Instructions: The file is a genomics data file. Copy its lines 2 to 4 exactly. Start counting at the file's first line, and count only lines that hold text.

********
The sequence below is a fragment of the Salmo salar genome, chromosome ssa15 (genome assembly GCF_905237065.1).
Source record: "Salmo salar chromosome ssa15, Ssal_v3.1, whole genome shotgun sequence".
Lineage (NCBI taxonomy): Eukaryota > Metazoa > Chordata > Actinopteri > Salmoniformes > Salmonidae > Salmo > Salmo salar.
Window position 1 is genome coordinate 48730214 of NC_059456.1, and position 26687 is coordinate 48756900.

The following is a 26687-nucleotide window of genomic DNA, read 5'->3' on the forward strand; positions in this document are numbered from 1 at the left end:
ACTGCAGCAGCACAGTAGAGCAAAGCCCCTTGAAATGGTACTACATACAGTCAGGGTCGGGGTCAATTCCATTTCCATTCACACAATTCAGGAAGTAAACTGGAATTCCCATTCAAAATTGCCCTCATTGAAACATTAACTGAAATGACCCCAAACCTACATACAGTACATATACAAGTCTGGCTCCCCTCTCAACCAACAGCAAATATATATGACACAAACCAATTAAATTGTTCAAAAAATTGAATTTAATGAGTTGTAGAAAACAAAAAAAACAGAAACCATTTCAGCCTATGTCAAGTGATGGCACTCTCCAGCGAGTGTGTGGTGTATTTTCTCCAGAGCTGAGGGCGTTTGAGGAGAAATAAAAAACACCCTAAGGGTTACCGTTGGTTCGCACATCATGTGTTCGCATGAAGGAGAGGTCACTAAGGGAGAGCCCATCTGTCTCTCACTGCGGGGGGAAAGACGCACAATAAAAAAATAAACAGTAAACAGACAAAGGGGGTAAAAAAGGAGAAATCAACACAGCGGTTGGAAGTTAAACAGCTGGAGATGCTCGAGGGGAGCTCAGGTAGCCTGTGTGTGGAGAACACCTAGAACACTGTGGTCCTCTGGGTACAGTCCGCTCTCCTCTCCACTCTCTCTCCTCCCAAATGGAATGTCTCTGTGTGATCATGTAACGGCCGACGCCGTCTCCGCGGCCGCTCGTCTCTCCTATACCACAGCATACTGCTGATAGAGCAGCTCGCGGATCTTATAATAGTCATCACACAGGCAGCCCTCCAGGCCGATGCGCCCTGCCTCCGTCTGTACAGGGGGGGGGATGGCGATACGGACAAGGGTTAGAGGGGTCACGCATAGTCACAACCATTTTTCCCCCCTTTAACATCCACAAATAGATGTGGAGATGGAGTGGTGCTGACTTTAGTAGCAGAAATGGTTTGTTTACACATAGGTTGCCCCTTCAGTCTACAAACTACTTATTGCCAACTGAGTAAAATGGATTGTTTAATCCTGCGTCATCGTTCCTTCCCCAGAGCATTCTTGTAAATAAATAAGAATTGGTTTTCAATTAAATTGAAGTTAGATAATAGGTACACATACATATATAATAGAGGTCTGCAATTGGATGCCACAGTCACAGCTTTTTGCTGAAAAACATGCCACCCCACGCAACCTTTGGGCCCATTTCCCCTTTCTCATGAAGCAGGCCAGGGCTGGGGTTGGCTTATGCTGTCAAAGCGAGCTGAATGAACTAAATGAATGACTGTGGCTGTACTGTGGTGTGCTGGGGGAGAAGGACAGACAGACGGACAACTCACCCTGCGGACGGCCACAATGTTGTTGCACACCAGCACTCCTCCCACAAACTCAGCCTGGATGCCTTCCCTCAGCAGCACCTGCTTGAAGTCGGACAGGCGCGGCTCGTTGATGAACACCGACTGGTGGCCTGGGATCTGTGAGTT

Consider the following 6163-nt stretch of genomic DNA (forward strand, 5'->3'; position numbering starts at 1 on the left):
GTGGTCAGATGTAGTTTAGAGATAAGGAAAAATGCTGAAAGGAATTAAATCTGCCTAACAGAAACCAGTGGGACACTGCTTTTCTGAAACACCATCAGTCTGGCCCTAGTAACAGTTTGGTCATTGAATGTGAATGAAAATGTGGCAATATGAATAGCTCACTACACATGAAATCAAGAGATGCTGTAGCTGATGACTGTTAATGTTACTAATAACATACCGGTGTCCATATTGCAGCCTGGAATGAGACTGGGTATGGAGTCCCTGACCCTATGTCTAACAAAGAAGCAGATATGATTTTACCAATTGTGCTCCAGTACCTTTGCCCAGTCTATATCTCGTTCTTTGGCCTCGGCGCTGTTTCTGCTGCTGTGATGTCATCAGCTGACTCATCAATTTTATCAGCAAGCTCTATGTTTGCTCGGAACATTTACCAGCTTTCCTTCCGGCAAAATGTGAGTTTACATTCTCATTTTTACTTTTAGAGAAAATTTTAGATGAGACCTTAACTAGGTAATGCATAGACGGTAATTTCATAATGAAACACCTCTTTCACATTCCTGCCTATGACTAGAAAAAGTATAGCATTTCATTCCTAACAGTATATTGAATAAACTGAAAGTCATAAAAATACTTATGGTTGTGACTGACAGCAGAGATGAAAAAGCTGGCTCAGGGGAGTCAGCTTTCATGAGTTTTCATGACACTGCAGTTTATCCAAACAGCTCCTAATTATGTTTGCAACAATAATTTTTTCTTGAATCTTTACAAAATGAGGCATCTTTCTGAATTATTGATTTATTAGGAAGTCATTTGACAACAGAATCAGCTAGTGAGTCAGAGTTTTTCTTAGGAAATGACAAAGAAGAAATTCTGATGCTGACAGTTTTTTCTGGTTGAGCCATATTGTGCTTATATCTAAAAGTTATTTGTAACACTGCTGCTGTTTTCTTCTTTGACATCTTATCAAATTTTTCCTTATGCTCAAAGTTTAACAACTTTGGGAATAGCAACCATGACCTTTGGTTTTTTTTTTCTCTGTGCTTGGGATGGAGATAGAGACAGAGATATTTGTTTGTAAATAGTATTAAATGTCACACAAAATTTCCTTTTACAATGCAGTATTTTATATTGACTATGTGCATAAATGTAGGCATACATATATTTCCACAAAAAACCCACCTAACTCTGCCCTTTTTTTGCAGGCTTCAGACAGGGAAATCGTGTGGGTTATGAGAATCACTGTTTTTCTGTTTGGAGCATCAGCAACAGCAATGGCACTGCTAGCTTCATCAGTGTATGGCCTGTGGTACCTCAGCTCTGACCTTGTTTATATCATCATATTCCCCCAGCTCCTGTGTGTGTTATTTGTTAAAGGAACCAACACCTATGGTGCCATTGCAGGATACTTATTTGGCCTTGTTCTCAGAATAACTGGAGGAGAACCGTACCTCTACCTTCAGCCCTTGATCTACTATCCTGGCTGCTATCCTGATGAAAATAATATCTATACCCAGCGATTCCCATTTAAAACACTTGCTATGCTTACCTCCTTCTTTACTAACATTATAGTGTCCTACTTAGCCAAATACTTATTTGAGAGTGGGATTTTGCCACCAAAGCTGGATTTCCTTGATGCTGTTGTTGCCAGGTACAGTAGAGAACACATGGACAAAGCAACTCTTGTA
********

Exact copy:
Source record: "Salmo salar chromosome ssa15, Ssal_v3.1, whole genome shotgun sequence".
Lineage (NCBI taxonomy): Eukaryota > Metazoa > Chordata > Actinopteri > Salmoniformes > Salmonidae > Salmo > Salmo salar.
Window position 1 is genome coordinate 48730214 of NC_059456.1, and position 26687 is coordinate 48756900.